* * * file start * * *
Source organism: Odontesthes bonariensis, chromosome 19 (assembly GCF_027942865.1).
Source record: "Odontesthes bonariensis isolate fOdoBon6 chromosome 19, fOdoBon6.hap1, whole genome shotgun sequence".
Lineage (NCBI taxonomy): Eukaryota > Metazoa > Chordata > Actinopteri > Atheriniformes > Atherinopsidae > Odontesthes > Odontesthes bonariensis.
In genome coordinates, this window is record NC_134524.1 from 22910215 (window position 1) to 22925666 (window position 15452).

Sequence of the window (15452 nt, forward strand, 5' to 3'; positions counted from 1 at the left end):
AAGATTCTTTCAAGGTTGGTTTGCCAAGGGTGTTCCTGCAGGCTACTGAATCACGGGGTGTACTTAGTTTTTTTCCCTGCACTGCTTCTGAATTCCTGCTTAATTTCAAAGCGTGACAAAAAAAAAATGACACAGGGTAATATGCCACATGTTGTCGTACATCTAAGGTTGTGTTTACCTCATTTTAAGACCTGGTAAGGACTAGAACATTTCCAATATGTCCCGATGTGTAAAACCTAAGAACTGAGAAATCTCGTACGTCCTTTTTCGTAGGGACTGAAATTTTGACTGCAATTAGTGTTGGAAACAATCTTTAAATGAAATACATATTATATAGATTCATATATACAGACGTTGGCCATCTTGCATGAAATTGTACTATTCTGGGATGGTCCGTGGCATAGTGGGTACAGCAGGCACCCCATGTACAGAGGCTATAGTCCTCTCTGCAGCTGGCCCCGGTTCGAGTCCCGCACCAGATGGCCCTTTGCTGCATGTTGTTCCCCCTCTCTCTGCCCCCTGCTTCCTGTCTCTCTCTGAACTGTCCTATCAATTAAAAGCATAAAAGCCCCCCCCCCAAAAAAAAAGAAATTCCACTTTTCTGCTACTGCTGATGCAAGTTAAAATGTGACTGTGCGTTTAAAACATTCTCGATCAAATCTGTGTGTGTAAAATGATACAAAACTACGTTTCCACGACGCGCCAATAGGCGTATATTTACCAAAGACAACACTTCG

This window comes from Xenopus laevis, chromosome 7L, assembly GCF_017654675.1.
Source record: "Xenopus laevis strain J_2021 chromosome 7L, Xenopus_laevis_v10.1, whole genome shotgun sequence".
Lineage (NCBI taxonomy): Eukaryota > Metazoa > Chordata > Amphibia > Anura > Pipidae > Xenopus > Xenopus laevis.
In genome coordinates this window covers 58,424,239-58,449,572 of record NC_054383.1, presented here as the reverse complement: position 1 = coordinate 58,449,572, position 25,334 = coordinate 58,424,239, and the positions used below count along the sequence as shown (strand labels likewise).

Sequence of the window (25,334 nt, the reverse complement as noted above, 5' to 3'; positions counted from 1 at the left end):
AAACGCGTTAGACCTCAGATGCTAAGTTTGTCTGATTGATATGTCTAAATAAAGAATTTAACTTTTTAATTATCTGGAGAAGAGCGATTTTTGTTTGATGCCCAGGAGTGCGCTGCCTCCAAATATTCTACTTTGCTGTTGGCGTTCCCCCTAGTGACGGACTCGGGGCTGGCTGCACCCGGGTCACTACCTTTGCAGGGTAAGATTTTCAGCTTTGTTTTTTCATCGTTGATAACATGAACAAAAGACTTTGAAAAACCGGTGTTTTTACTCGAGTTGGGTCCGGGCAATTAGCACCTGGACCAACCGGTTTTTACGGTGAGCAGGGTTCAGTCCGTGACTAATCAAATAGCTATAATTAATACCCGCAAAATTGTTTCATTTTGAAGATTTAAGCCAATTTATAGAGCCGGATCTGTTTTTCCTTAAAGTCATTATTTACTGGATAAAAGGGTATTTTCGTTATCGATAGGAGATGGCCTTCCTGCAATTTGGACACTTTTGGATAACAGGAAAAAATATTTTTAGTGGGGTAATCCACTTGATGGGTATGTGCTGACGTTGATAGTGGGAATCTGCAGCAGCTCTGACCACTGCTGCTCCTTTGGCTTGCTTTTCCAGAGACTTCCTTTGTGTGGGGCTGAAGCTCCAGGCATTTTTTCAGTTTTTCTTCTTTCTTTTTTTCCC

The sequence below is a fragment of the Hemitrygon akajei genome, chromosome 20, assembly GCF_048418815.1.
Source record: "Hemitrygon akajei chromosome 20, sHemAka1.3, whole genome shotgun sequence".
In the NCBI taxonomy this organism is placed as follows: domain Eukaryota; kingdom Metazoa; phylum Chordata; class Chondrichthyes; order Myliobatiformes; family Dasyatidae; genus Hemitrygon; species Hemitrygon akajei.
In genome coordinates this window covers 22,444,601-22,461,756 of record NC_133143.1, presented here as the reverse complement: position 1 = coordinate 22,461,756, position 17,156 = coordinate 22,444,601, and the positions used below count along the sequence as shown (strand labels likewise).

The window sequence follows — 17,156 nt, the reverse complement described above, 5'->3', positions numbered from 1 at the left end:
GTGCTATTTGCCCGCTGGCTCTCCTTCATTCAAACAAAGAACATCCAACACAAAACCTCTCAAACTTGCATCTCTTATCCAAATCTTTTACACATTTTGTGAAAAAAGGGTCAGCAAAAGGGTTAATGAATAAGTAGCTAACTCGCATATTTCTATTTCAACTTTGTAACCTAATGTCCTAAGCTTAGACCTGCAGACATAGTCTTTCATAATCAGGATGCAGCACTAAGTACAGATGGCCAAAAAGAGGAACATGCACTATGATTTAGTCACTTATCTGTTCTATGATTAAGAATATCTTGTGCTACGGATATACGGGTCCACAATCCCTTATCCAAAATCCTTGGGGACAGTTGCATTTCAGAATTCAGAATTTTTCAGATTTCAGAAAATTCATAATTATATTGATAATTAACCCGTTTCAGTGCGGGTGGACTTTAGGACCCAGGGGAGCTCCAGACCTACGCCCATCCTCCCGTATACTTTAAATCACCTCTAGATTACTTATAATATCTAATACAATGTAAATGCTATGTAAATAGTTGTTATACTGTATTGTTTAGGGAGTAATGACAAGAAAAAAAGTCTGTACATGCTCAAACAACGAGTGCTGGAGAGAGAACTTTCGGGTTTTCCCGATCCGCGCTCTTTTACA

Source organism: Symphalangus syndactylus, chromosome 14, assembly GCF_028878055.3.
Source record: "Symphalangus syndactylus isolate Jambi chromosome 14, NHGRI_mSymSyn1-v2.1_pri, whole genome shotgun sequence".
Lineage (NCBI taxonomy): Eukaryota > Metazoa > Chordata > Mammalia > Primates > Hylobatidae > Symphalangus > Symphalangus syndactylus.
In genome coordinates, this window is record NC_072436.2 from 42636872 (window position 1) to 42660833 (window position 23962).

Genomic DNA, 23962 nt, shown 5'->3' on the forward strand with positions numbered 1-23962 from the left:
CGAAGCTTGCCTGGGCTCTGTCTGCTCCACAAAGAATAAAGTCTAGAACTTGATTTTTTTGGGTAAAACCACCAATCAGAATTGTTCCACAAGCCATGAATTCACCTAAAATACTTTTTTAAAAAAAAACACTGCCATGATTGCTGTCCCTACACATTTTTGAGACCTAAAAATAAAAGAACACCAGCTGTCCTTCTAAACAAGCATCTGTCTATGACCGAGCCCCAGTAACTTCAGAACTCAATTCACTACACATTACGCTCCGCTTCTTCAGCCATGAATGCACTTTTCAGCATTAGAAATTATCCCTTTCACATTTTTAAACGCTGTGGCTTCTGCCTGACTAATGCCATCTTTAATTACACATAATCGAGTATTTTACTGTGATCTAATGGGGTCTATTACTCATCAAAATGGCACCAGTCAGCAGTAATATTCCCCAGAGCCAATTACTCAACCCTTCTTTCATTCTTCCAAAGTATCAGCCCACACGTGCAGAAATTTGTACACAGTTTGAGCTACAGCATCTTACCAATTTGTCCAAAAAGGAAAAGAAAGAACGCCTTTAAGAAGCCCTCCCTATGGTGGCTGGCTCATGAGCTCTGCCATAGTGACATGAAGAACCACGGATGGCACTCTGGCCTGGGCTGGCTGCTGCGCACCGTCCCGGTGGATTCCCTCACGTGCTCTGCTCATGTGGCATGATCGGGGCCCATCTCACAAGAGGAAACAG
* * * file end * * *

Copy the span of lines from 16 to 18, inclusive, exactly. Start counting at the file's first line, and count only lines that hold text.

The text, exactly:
In genome coordinates this window covers 22,444,601-22,461,756 of record NC_133143.1, presented here as the reverse complement: position 1 = coordinate 22,461,756, position 17,156 = coordinate 22,444,601, and the positions used below count along the sequence as shown (strand labels likewise).

The window sequence follows — 17,156 nt, the reverse complement described above, 5'->3', positions numbered from 1 at the left end:
GTGCTATTTGCCCGCTGGCTCTCCTTCATTCAAACAAAGAACATCCAACACAAAACCTCTCAAACTTGCATCTCTTATCCAAATCTTTTACACATTTTGTGAAAAAAGGGTCAGCAAAAGGGTTAATGAATAAGTAGCTAACTCGCATATTTCTATTTCAACTTTGTAACCTAATGTCCTAAGCTTAGACCTGCAGACATAGTCTTTCATAATCAGGATGCAGCACTAAGTACAGATGGCCAAAAAGAGGAACATGCACTATGATTTAGTCACTTATCTGTTCTATGATTAAGAATATCTTGTGCTACGGATATACGGGTCCACAATCCCTTATCCAAAATCCTTGGGGACAGTTGCATTTCAGAATTCAGAATTTTTCAGATTTCAGAAAATTCATAATTATATTGATAATTAACCCGTTTCAGTGCGGGTGGACTTTAGGACCCAGGGGAGCTCCAGACCTACGCCCATCCTCCCGTATACTTTAAATCACCTCTAGATTACTTATAATATCTAATACAATGTAAATGCTATGTAAATAGTTGTTATACTGTATTGTTTAGGGAGTAATGACAAGAAAAAAAGTCTGTACATGCTCAAACAACGAGTGCTGGAGAGAGAACTTTCGGGTTTTCCCGATCCGCGCTCTTTTACA